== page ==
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Practicing Community Archaeology and Present Communities of Practice in Archaeology: A Southwestern Perspective

Author(s): Michael Adler

Year: 2015

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Summary

Practicing archaeology as part of descendant community historical research necessarily addresses issues of cultural identity, concepts of historical continuity, political status and myriad other considerations. This case study focuses on the interplay of communities in the northern Rio Grande region of the American Southwest that are variously defined by Native American, Hispanic, and other identities, as they relate to ongoing negotiations over water rights and other natural resource uses. The study contrasts the dynamics of how communities are defined as political, geographic, historic and resource-using entities, with the realities of long-standing relationships between the various communities in the region.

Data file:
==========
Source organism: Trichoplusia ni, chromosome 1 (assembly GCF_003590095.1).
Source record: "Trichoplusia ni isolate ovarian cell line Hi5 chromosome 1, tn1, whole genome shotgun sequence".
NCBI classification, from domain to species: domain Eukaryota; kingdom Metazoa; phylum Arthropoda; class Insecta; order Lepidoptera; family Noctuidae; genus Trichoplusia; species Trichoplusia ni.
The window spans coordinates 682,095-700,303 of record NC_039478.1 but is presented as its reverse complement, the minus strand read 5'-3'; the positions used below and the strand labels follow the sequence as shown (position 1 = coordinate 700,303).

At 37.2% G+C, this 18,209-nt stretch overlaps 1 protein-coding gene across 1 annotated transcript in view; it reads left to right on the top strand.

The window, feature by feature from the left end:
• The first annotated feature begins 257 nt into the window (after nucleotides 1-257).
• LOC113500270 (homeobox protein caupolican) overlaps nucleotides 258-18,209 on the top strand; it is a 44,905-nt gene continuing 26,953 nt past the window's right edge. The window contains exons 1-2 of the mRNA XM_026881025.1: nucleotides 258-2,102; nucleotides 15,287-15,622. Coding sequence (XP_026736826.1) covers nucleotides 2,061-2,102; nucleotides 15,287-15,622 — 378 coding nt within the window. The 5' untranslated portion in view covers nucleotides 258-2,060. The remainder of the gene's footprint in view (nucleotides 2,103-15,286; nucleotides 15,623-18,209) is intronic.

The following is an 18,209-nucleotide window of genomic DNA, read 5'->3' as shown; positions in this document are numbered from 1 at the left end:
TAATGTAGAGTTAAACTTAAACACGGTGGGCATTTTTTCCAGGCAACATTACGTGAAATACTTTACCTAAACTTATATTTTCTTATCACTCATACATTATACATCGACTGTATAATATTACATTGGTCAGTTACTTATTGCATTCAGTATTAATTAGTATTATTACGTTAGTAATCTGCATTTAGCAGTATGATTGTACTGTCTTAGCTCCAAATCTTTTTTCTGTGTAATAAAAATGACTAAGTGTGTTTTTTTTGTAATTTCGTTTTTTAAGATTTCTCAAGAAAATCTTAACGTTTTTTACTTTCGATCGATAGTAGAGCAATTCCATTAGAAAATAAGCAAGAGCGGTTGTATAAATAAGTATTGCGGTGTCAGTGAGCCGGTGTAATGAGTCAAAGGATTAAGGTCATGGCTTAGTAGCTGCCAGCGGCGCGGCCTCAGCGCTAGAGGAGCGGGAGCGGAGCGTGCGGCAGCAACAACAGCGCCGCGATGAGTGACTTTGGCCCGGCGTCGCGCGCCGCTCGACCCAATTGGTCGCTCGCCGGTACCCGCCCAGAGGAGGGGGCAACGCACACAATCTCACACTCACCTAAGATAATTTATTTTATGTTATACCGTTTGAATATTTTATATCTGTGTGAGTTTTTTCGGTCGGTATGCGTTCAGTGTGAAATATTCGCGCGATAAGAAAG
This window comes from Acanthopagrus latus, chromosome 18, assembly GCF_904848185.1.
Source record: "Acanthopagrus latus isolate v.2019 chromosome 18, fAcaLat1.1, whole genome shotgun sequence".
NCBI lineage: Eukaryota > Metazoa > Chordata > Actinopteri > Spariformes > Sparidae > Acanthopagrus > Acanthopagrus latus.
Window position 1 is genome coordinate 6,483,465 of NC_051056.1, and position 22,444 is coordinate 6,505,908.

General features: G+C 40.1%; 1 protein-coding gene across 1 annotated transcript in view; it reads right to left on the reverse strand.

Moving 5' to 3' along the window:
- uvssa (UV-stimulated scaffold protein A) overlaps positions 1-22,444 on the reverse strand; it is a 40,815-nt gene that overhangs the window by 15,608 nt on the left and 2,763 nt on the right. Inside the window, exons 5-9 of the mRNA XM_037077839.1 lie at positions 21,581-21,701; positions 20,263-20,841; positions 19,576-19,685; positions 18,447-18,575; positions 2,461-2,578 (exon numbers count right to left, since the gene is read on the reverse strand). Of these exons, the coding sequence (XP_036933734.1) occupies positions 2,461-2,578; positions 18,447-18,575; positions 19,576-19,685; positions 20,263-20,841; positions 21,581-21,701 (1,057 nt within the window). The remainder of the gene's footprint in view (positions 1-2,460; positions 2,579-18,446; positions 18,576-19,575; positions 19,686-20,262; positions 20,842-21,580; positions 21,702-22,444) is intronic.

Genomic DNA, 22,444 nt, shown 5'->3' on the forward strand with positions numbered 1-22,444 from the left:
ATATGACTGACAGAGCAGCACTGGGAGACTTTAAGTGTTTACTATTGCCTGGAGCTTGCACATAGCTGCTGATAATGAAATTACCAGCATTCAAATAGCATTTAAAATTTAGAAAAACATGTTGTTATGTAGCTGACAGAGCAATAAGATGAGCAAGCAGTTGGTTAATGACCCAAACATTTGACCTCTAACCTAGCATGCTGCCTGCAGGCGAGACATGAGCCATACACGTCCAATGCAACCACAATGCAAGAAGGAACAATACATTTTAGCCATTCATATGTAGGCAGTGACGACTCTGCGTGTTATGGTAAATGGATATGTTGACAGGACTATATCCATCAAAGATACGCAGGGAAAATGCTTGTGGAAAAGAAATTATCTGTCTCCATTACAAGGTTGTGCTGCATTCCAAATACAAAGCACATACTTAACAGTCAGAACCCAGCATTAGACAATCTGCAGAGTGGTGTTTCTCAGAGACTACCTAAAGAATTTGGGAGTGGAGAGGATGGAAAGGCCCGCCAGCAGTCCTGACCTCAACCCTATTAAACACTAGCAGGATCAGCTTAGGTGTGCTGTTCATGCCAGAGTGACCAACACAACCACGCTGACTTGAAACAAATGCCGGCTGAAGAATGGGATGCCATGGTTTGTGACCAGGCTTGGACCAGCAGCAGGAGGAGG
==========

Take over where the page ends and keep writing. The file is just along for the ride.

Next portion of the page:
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Practicing Community Archaeology and Present Communities of Practice in Archaeology: A Southwestern Perspective. Michael Adler. Presented at The 80th Annual Meeting of the Society for American Archaeology, San Francisco, California. 2015 ( tDAR id: 395921)


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Spatial Coverage

min long: -115.532; min lat: 30.676 ; max long: -102.349; max lat: 42.033 ;

Arizona State University The Andrew W. Mellon Foundation National Science Foundation National Endowment for the Humanities Society for American Archaeology Archaeological Institute of America